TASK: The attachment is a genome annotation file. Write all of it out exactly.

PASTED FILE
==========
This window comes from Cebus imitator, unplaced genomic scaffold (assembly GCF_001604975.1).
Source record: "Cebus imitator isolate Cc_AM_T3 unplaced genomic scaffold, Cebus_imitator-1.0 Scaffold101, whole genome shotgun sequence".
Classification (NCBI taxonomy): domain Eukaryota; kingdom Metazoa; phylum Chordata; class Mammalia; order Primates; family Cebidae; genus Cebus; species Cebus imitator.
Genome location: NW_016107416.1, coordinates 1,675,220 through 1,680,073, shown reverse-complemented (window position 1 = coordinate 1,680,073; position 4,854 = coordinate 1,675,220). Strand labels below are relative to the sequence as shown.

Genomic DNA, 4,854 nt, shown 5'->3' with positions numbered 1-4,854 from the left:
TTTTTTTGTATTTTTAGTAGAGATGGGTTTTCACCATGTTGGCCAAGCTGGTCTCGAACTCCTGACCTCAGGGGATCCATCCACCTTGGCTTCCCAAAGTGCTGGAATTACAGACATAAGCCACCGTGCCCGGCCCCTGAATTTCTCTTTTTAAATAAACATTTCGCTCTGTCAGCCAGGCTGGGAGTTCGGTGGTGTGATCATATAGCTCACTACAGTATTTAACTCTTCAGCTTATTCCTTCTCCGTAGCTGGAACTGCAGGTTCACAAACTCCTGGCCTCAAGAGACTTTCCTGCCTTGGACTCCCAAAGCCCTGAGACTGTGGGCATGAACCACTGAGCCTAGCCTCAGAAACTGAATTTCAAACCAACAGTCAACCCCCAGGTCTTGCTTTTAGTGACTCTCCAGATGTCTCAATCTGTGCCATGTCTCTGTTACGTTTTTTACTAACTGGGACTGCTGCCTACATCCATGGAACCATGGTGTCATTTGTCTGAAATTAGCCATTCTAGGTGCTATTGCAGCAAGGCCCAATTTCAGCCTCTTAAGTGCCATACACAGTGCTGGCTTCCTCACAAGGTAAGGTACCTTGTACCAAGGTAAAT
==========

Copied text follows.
This window comes from Cebus imitator, unplaced genomic scaffold (assembly GCF_001604975.1).
Source record: "Cebus imitator isolate Cc_AM_T3 unplaced genomic scaffold, Cebus_imitator-1.0 Scaffold101, whole genome shotgun sequence".
Classification (NCBI taxonomy): domain Eukaryota; kingdom Metazoa; phylum Chordata; class Mammalia; order Primates; family Cebidae; genus Cebus; species Cebus imitator.
Genome location: NW_016107416.1, coordinates 1,675,220 through 1,680,073, shown reverse-complemented (window position 1 = coordinate 1,680,073; position 4,854 = coordinate 1,675,220). Strand labels below are relative to the sequence as shown.

Genomic DNA, 4,854 nt, shown 5'->3' with positions numbered 1-4,854 from the left:
TTTTTTTGTATTTTTAGTAGAGATGGGTTTTCACCATGTTGGCCAAGCTGGTCTCGAACTCCTGACCTCAGGGGATCCATCCACCTTGGCTTCCCAAAGTGCTGGAATTACAGACATAAGCCACCGTGCCCGGCCCCTGAATTTCTCTTTTTAAATAAACATTTCGCTCTGTCAGCCAGGCTGGGAGTTCGGTGGTGTGATCATATAGCTCACTACAGTATTTAACTCTTCAGCTTATTCCTTCTCCGTAGCTGGAACTGCAGGTTCACAAACTCCTGGCCTCAAGAGACTTTCCTGCCTTGGACTCCCAAAGCCCTGAGACTGTGGGCATGAACCACTGAGCCTAGCCTCAGAAACTGAATTTCAAACCAACAGTCAACCCCCAGGTCTTGCTTTTAGTGACTCTCCAGATGTCTCAATCTGTGCCATGTCTCTGTTACGTTTTTTACTAACTGGGACTGCTGCCTACATCCATGGAACCATGGTGTCATTTGTCTGAAATTAGCCATTCTAGGTGCTATTGCAGCAAGGCCCAATTTCAGCCTCTTAAGTGCCATACACAGTGCTGGCTTCCTCACAAGGTAAGGTACCTTGTACCAAGGTAAAT